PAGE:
DEADLINE: You noted how you had never done anything like Fear the Walking Dead before you were cast. In fact, I think you were just coming off-Broadway and The Scottsboro Boys before Fear, which was so different. Now you have Rustin, your first time as the lead, you had the Emmy win for Euphoria. So what has this zombie apocalypse journey been like for Colman Domingo?

DOMINIGO: Fear the Walking Dead kept me in this business. I was actually going to leave the business. I’m dead ass serious.


DOMINGO: I was performing the Scottsboro Boys and I thought that that was the greatest I can do in the theater. Because I came back, and I was getting these bullshit auditions for these roles that I felt like were demeaning or things that didn’t have purpose. So, I thought, I think I’ve done was supposed to do, I’ll do something else.

DEADLINE: What happened?

DOMINGO: Then I changed agencies for I thought it was going be like six months, and my new managers and Fear was the first audition. I actually I booked this and I booked The Get Down on the same day, and I had to make a choice. It’s funny, one was shooting in New York and Fear wasn’t, but I thought, I’ve never done anything like this. Let me see what doors it opens

I owe so much to Fear the Walking Dead because it gave me something where I felt like it was purposeful. It was really looking at our humanity. It took me around the world, whether it’s shooting or doing publicity and promotion, and it really was the gift that kept on giving you know.  I really owe a lot to Fear the Walking Dead and AMC. I really value them as partners and friends. It really gave me a lot.

DEADLINE: Interesting you say that now, because watching these last episodes, especially the two-episode finale, it felt like you, Kim, Rubén and others – that these were your voices in the characters, really coming through…

DOMINGO: Because they were. We got into the rewrites. We had to make it feel like ‘what is the end of our journey?’ Between myself, Kim Dickens Rubén Blades, we were in on these scripts. We’re like ‘no, we have to make sense for our characters,’

People can say whatever they want about any show going on eight seasons, it has ups and downs, ups and downs. Sometimes you’re like, I don’t know what we’re making anymore. But, at some point, I want to make sure I’m responsible for Victor’s ending. Kim and Rubén felt the same. We wanted to make sure that like we don’t have just clean clear-cut endings and beautiful moments. Kim Dickens and I’s ending is really fractured. Rubén Blades and I, at the end, we’re like we just sort of like we see each other. Okay. Be well. Keep going. At first, it was written to be very, flowery and beautiful and wonderful hugs and loving. That’s just not the truth of our characters. We were very strong, very strong-willed characters, and we should end in a very complex way.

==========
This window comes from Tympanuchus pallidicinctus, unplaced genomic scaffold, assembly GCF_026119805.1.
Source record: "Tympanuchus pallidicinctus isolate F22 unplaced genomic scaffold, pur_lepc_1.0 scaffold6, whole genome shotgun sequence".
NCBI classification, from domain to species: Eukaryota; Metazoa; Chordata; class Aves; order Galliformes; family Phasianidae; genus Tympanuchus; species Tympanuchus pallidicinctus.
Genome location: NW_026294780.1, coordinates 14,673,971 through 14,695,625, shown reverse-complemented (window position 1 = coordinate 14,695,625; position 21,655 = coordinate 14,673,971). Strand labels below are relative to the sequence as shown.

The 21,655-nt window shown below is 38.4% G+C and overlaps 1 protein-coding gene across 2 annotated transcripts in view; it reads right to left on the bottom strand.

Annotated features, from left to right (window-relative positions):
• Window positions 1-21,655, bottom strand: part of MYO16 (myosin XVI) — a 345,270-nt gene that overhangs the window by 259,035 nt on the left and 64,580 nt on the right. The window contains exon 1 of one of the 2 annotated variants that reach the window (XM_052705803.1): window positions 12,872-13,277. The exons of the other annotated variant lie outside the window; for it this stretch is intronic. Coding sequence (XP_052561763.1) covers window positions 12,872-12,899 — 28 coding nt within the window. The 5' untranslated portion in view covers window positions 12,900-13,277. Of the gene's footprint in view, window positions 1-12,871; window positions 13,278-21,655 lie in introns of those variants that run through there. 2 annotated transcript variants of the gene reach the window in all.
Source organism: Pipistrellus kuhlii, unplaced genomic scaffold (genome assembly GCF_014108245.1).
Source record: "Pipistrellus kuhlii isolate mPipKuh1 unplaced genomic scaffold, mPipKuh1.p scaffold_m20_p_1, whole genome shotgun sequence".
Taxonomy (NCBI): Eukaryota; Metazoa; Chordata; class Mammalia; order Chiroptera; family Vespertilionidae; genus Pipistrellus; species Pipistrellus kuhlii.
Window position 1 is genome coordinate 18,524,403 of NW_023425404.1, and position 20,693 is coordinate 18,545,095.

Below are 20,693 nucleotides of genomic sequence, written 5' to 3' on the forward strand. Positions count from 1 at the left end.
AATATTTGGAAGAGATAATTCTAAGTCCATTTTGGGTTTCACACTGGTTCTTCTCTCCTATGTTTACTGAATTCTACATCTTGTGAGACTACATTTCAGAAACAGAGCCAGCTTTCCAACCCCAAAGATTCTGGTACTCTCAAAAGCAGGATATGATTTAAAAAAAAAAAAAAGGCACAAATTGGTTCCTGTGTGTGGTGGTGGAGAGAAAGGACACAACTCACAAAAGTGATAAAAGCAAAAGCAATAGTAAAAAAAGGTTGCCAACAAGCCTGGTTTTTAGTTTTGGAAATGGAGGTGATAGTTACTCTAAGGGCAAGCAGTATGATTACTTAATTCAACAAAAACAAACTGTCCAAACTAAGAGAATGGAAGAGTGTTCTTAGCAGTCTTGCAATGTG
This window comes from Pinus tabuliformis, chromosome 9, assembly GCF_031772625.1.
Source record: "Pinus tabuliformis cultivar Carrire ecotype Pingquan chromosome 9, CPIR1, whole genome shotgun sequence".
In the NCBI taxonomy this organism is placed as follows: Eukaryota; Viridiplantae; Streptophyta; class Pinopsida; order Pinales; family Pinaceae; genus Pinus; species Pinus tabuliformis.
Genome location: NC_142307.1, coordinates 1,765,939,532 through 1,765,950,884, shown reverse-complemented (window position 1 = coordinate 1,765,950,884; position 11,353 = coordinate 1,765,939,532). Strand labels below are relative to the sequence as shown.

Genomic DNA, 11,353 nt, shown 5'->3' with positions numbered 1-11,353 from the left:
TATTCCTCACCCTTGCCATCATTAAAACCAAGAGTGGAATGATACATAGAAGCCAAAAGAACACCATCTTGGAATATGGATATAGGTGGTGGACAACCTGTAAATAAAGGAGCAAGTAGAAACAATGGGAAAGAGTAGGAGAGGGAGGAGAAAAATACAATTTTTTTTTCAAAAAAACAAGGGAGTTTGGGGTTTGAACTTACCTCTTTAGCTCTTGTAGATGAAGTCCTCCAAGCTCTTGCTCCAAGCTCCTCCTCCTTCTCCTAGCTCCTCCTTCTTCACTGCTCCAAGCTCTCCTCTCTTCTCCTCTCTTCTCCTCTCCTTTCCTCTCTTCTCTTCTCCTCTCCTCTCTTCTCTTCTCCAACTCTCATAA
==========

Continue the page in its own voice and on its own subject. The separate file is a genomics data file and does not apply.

DEADLINE: You mention that scene with Victor and Daniel at the end, a benign face-off, and an acknowledgement at the same time. Also, at the same time, a very theatrical scene, by which I mean the way the two of you played it…

DOMINGO: We rewrote, we were very much involved. We worked over that scene with the writers like 10 times. It’s still not right, it’s still not right. Victor fells like he’s changed in his arc, but Daniel’s still holding on to an old idea of him. So, it’s like, cool. That’s where it’s going to have to be, and we just wanted to do it just like that. Just standing. Just looking at each other, being very simple and walking away from each other.

DEADLINE: In terms of walking away, fans never want a show to end. Spinoff or no spinoff, over eight seasons what has that relationship with the Fear fans been like?

DOMINGO: Aww, that’s it, isn’t it? Yeah, man, I wanted to say to the fans, thank you so much for being on the journey with us. The attempt was to make some really compelling, interesting characters and story about world-building, about examining who you are when the shit hits the fan. We’ve had these moments to explore that, especially with the pandemic, so thank you. It was quite the ride.